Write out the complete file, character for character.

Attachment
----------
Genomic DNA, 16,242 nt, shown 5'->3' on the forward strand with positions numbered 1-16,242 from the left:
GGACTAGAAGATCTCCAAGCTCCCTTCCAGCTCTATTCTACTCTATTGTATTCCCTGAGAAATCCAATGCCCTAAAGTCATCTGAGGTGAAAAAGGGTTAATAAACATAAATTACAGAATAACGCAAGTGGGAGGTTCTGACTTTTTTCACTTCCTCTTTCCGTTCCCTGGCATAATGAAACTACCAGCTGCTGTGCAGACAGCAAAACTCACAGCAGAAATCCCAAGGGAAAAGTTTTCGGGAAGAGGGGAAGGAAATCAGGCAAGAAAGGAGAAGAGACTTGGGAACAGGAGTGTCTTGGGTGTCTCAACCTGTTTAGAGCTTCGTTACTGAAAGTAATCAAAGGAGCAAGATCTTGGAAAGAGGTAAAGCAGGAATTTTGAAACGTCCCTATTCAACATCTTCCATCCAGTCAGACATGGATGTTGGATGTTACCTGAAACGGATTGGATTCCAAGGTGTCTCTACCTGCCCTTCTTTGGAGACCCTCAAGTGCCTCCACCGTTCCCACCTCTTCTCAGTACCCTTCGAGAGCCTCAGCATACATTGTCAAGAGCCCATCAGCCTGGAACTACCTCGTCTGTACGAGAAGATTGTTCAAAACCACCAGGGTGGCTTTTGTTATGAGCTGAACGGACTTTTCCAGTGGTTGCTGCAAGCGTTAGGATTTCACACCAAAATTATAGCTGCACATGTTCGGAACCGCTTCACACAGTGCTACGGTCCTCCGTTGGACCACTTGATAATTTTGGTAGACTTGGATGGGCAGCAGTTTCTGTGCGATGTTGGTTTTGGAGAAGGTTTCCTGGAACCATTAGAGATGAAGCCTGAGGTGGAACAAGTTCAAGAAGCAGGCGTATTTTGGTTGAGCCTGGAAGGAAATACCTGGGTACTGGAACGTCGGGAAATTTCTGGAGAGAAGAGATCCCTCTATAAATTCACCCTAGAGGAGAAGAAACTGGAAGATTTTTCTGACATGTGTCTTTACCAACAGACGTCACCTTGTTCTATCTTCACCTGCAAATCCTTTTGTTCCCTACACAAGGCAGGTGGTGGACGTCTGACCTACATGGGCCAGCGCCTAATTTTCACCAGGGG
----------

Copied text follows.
Genomic DNA, 16,242 nt, shown 5'->3' on the forward strand with positions numbered 1-16,242 from the left:
GGACTAGAAGATCTCCAAGCTCCCTTCCAGCTCTATTCTACTCTATTGTATTCCCTGAGAAATCCAATGCCCTAAAGTCATCTGAGGTGAAAAAGGGTTAATAAACATAAATTACAGAATAACGCAAGTGGGAGGTTCTGACTTTTTTCACTTCCTCTTTCCGTTCCCTGGCATAATGAAACTACCAGCTGCTGTGCAGACAGCAAAACTCACAGCAGAAATCCCAAGGGAAAAGTTTTCGGGAAGAGGGGAAGGAAATCAGGCAAGAAAGGAGAAGAGACTTGGGAACAGGAGTGTCTTGGGTGTCTCAACCTGTTTAGAGCTTCGTTACTGAAAGTAATCAAAGGAGCAAGATCTTGGAAAGAGGTAAAGCAGGAATTTTGAAACGTCCCTATTCAACATCTTCCATCCAGTCAGACATGGATGTTGGATGTTACCTGAAACGGATTGGATTCCAAGGTGTCTCTACCTGCCCTTCTTTGGAGACCCTCAAGTGCCTCCACCGTTCCCACCTCTTCTCAGTACCCTTCGAGAGCCTCAGCATACATTGTCAAGAGCCCATCAGCCTGGAACTACCTCGTCTGTACGAGAAGATTGTTCAAAACCACCAGGGTGGCTTTTGTTATGAGCTGAACGGACTTTTCCAGTGGTTGCTGCAAGCGTTAGGATTTCACACCAAAATTATAGCTGCACATGTTCGGAACCGCTTCACACAGTGCTACGGTCCTCCGTTGGACCACTTGATAATTTTGGTAGACTTGGATGGGCAGCAGTTTCTGTGCGATGTTGGTTTTGGAGAAGGTTTCCTGGAACCATTAGAGATGAAGCCTGAGGTGGAACAAGTTCAAGAAGCAGGCGTATTTTGGTTGAGCCTGGAAGGAAATACCTGGGTACTGGAACGTCGGGAAATTTCTGGAGAGAAGAGATCCCTCTATAAATTCACCCTAGAGGAGAAGAAACTGGAAGATTTTTCTGACATGTGTCTTTACCAACAGACGTCACCTTGTTCTATCTTCACCTGCAAATCCTTTTGTTCCCTACACAAGGCAGGTGGTGGACGTCTGACCTACATGGGCCAGCGCCTAATTTTCACCAGGGG